Tuesday, September 15, 2020

Gargoyles (1972) is a bit lacking.

But it's a TV movie. From the '70s. And now I'm reminded of Duel, which was fuckin awesome. Well... uhm... yeah, this film pales in comparison as do most. I wanted to see Gargoyles because Stan Winston did the FX. Unfortunately, the flick is rather dull and the titular creatures don't really hold up. Maybe if they were in the shadows more. You do get to see them a lot (too much I think) and there are several varieties. But it won an Emmy for Outstanding Achievement in Makeup so what the fuck do I know. The original Frankenstein has much better makeup although that wasn't a full body suit but it was way back in 1931. Jack Pierce deserves a lot more praise. Gargoyles definitely isn't a horror classic, just a so so monster movie. The best gargoyle on the silver screen goes to Tales from the Darkside. I doubt anything will beat that although I'd love to see some more modern gargoyle films with practical FX. As it stands, I can't really recommend Gargoyles (1972).

Saturday, August 29, 2020

Personal Shopper (2016) amazes and impresses.

A unique, incredible film wonderfully executed. Kristen Stewart has really grown on me between this and Underwater. She has great taste in projects, and this French director is phenomenal. No spoilers but I was genuinely surprised a number of times since I knew nothing about this before seeing it (the best way to watch a movie). It's funny how the poster tries to emphasize her sexuality. I guess you have to sell it somehow. At least, it doesn't give anything away. The way this movie deals with its subject matter is quite revealing and very different from other similar films. I can't quite say what that is without ruining it but it's not the typical flashy Hollywood style. It feels far more real and impactful here. I keep thinking about this movie and I love it. I'm getting older haha life sucks but movies rule. I wish there more subtle mature films like this one. The atmosphere in Personal Shopper is truly magnificent. I'm sad I never heard of this until it was recommended to me.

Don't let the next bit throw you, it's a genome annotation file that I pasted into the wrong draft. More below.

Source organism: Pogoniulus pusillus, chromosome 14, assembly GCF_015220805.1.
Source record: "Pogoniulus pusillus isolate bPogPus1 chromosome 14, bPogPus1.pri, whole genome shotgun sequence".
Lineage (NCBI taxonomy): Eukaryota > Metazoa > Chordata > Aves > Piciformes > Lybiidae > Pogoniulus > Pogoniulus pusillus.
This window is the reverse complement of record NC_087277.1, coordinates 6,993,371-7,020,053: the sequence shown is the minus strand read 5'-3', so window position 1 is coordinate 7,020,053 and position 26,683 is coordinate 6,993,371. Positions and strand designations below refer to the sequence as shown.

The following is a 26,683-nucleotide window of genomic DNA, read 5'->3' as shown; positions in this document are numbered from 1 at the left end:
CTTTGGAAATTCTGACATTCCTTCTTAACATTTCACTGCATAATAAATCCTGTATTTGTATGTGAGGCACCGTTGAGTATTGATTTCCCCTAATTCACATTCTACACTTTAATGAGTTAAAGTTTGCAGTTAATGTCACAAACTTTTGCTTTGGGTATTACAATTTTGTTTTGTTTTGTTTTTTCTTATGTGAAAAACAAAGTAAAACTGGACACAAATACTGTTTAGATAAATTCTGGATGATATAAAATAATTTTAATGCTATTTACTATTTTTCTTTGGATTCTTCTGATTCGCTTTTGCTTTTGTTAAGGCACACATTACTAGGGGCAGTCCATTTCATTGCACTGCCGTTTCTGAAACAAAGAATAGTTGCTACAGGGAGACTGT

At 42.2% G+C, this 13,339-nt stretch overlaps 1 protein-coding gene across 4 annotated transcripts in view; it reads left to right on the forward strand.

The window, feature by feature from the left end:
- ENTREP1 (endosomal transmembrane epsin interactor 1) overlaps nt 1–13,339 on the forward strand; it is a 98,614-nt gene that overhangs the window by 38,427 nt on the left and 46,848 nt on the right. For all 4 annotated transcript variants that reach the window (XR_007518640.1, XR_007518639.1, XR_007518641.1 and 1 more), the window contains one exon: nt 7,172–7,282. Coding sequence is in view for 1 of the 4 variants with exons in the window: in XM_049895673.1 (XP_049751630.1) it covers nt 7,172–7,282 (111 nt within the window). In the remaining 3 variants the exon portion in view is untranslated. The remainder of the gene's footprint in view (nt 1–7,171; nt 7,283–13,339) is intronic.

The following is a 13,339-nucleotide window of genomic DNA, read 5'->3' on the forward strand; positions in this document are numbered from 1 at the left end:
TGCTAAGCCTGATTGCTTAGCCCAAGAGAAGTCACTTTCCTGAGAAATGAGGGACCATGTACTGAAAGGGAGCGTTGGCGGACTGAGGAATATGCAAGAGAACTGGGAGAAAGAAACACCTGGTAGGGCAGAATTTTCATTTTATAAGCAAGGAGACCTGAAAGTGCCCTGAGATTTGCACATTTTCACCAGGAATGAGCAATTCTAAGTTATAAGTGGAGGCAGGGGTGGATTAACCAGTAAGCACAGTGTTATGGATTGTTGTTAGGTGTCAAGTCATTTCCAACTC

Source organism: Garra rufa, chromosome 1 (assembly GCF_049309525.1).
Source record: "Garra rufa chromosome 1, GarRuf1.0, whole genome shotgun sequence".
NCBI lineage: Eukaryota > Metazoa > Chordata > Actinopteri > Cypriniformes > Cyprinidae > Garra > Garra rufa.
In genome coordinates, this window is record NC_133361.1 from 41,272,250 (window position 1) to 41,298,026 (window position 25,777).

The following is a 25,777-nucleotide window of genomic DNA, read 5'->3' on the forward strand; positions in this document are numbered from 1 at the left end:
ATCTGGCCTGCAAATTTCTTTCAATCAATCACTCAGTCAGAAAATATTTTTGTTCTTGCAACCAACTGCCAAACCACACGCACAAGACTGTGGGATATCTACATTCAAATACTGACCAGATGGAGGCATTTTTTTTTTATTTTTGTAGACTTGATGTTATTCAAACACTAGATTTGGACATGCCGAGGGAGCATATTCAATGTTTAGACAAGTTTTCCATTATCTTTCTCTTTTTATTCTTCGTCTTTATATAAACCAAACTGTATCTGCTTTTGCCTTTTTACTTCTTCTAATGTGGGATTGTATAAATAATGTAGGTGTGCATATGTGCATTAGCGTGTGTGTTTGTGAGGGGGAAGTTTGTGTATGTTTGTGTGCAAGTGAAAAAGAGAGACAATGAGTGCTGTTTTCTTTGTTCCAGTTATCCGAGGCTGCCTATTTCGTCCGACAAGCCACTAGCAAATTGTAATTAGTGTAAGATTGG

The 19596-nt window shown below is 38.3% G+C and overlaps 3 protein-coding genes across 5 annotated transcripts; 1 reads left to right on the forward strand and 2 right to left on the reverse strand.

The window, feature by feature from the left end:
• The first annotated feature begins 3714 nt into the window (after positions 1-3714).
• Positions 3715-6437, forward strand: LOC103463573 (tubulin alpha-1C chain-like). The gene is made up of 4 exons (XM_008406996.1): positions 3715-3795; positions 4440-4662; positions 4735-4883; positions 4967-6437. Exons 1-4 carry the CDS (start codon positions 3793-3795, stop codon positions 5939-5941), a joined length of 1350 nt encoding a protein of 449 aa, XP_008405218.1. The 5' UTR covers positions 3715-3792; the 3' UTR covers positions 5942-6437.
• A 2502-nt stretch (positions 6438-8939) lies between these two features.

Thursday, July 23, 2020

Cruel & Unusual (2014) blew me away.

I really loved this film. The characters were sympathetic, the cinematography was polished and professional, the script was smart and unpredictable, etc. You've seen movies like this before. At least I have but this one still felt new and unique. The other guilty individuals Edgar meets were funny but also endearing and real. Truly excellent acting all around. I don't want to spoil anything but you should absolutely watch it if you can and don't read anything beforehand. I saw it on the Japanese Amazon Prime. It has gotten amazing reviews and it's easy to see why. It's really a brilliant film that is also moving and powerful but fun too. It reminds me of The Shawshank Redemption, which is crazy high praise I know but it was awesome. I also thought of Cube and some other smaller indies I've seen. I won't give anything away but the ending is spectacular. I was so floored after I watched this. I hope the director makes a lot more films. I can't believe this is his first feature. It's unbelievably good.

Friday, June 26, 2020

New Trailer for The Superdeep aka Kola Superdeep aka Freakin Awesome Russian Monster Movie

This is definitely my most anticipated new film. It looks like it has amazing practical FX right up there with John Carpenter's The Thing (don't you dare mention the prequel). That's going off the first leaked teaser that spread like wildfire but was removed since it apparently wasn't official. Damn, it was badass though. This new trailer is ok (sorry it's all in Russian but I'm desperate for any new footage). Check it out below. Update: changed to English trailer.

But the truly amazing first teaser can be found here (thank you Wicked Thrilling Freaks for keeping it online!). I recommend you watch that to see why everyone is so excited. According to the latest from Variety, XYZ Films and Pulsar Content are teaming up for international distribution with a special sales reel being shown at the visual edition of Cannes. Wish we could see that. Hard to believe this was made for only $4 million (The Thing was made for $10 million 38 years ago in 1982). Anyway, some images from the first teaser are below.

Can't fuckin wait!

Sunday, June 7, 2020

Rawhead Rex (1986) is... interesting.